Title: Dial M For Murder
Release Date: May 29, 1954
Director: Alfred Hitchcock
Production Company: Warner Bros
Summary/Review:

I watched this movie when I was younger and remember that it was Hitchcock’s only movie filmed in 3-D with a famous scene of Grace Kelly reaching toward the camera to get a pair of scissors.  That was about all I remember.  Like Rope, Dial M for Murder is set primarily in one apartment although without the tension of taking place in real time. Retired tennis player Tony Wendice (played as a gleeful sociopath by Ray Milland) comes up with an elaborate plan to murder his wife Margot (Kelly) as revenge for her having an affair with crime novelist Mark Halliday (Robert Cummings), while also being able to inherit her wealth. Tony comes up with an elaborate plan to blackmail a university acquaintance and low-level criminal, Charles Alexander Swann (Anthony Dawson), into carrying out the murder while he’s at a party with Mark.

Of course, Tony’s plan goes awry, although he is resilient in improvising alternate plots. There are a lot of twists in the story but it also feels overly talky and focused on tiny details. A lot of Hitchcock movie plots don’t make much sense when you think about them after the fact, such as Vertigo, but Dial M for Murder strains its credulity as its playing.  This is especially true in the final act when both Mark and police inspector Hubbard (John Williams) each individually come to realization of what Tony really did and challenge him in his apartment.  The script also doesn’t give Grace Kelly much to do other than react to things happening to her, which seems a big waste of her talent.

Dial M for Murder is mildly entertaining, but by Hitchcock standards it’s a dud.

Rating: **1/2

Movie Review: The Lady Vanishes (1938)


Hitchcock ThursdaysFollowing up on my Classic Movie Project, I made a list of ten Alfred Hitchcock movies I wanted to watch or rewatch. I’ll be posting reviews on Thursdays throughout the summer.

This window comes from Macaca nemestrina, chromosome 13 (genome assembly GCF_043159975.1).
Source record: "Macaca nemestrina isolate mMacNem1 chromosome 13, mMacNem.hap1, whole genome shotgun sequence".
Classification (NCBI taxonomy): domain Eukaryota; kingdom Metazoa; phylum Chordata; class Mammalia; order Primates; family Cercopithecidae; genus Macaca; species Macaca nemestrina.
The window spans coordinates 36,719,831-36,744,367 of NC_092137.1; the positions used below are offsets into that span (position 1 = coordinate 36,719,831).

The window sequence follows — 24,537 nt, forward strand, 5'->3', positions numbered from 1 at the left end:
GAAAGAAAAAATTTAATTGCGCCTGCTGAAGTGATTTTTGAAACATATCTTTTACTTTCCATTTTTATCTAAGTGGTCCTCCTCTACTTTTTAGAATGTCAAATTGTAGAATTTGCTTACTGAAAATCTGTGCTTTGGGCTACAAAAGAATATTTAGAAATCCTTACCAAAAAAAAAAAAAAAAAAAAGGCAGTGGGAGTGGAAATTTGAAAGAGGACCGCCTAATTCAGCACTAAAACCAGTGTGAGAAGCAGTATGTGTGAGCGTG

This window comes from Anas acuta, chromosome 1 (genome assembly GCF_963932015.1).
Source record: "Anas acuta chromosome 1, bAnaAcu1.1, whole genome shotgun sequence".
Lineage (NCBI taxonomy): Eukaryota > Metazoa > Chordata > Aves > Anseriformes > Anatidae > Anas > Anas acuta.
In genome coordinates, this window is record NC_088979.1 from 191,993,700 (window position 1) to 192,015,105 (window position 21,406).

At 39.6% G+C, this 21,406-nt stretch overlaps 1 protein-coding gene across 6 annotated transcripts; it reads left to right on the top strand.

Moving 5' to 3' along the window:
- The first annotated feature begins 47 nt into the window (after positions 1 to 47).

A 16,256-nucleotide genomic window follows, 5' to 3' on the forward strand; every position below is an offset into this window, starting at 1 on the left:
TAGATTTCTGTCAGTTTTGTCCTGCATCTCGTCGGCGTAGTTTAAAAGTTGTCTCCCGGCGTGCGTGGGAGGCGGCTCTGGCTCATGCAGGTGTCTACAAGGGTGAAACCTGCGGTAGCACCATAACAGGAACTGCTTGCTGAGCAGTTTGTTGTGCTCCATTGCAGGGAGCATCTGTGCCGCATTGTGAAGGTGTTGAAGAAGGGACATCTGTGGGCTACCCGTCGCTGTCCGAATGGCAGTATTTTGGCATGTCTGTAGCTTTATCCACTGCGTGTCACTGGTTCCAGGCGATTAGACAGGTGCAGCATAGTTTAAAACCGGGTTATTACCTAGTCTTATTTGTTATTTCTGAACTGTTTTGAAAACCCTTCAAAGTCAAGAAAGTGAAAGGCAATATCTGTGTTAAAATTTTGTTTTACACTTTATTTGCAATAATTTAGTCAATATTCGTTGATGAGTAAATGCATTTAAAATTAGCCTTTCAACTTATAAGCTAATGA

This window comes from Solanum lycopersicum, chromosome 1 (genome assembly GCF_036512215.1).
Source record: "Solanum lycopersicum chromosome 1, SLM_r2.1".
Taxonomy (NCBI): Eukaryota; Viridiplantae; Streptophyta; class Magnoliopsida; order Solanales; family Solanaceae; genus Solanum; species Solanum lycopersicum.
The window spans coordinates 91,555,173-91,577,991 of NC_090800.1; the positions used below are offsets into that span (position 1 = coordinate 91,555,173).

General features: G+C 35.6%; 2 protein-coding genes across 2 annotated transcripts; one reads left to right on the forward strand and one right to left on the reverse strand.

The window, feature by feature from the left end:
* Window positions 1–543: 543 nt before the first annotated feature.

Title: The Lady Vanishes
Release Date: 7 October 1938
Director: Alfred Hitchcock
Production Company: Gaumont British | Gainsborough Pictures
Summary/Review:

Set in the fictional European nation of Bandrika, this comical thriller features several British characters being ugly travelers as one of their number mysteriously disappears. The film begins at a snowed-in alpine resort, but the majority of the film takes place on a train. Iris Henderson (Margaret Lockwood) is reluctantly traveling home to England to marry an aristocrat.  Iris is hit on the head by a falling planter box just before boarding the train, and in a disoriented state she’s helped on board by an elderly governess, Miss Froy (May Whitty).

When Iris awakes from a nap, Miss Froy is missing and no one else on the train remembers her ever being on board. Iris gets help from a smart-aleck ethno-musicologist Gilbert (Michael Redgrave), and together they search the train and uncover more and more curiosities. The movie expertly ties together mystery with romance and a comedy of manners. Only in the third act does the movie fall a bit apart with a lengthy gun battle.